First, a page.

China Aiming To Replace Millions Of Workers With Robots


China is already the world's largest importer of robots.

Now, according to, the country is aiming to automate labor currently being conducted by millions of low-paid workers with a fleet of sophisticated and capable robots.

That plan was discussed in detail by the People's Republic of China vice president, Li Yuanchao, during the country's recent World Robot Conference in Beijing.

There, Yuanchao made China's intentions of using robots to help the country achieve at least 6.5 percent annual growth from 2016 to 2020. Making the announcement, he was surrounded by several robots, ranging from heavy-duty industrial robots to be used to manufacture in factories or plants to economic-friendly drones, automated vacuum cleaners and even robots designed to be personal companions.

Still, the process of deploying millions of robots isn't as easy as pressing start and watching them work. China faces an uphill climb in getting robots advanced in areas of sensing and overall intelligence and also getting humans up to speed in designing, building and overall regularly maintaining them.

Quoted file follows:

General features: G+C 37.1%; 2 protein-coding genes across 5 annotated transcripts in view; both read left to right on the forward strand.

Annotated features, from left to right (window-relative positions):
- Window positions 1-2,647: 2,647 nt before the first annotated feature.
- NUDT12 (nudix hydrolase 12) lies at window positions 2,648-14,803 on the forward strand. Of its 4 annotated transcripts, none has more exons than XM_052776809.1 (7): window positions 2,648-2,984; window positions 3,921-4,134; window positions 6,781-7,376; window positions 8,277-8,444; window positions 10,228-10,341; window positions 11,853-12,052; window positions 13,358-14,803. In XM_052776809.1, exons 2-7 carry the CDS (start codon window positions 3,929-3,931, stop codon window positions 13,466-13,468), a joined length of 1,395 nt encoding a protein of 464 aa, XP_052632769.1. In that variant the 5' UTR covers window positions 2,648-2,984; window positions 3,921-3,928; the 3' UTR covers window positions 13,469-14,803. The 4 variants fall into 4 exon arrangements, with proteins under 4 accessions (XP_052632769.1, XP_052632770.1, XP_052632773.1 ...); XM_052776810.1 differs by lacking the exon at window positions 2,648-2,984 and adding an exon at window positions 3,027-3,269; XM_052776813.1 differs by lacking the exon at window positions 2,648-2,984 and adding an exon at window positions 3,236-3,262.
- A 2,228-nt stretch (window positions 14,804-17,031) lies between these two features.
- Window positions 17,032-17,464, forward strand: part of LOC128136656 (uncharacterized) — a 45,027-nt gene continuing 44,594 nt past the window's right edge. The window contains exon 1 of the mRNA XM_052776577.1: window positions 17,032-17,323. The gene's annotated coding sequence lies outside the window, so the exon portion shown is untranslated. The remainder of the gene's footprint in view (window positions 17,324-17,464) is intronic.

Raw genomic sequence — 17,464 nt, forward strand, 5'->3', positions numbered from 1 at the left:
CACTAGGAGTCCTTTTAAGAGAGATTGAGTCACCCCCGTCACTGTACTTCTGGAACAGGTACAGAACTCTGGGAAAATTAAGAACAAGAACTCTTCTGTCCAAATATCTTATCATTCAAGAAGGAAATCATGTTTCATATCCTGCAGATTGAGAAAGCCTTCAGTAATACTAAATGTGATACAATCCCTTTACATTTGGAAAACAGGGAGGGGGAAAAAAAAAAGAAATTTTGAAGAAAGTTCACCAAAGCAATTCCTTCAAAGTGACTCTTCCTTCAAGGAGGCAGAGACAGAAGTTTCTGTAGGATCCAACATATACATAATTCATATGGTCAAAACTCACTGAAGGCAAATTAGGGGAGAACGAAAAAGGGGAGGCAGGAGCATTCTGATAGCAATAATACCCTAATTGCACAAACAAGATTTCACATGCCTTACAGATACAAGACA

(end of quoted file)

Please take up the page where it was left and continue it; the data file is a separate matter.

Perhaps the best working model would be part robot, part human.

"Not all labor-intensive industry can be automated," Tianran Wang, of the Chinese Academy of Engineering, told the Technology Review as part of the Beijing conference. "We need hybrid automation."

Although China is the world's top importer of robots and is expected to account for upwards of 33 percent of all industrial robots by 2018, according to Technology Review, the number of robots per worker in the country is lower lower than that of fellow countries. That, in itself, signals the room for massive growth of robots working in China.

Technology Review observed robots, made by Shanghai industrial robot manufacturer Slasun, moving items from one side of the production line to the next.

China is open to collaborating with other countries, private companies and experts in the field in order to advance their robots as well.

 "China would like to welcome robot experts and entrepreneurs from all over the world to communicate and cooperate with us," Yuanchao said, "in order to push forward the development of robot technology and industry."

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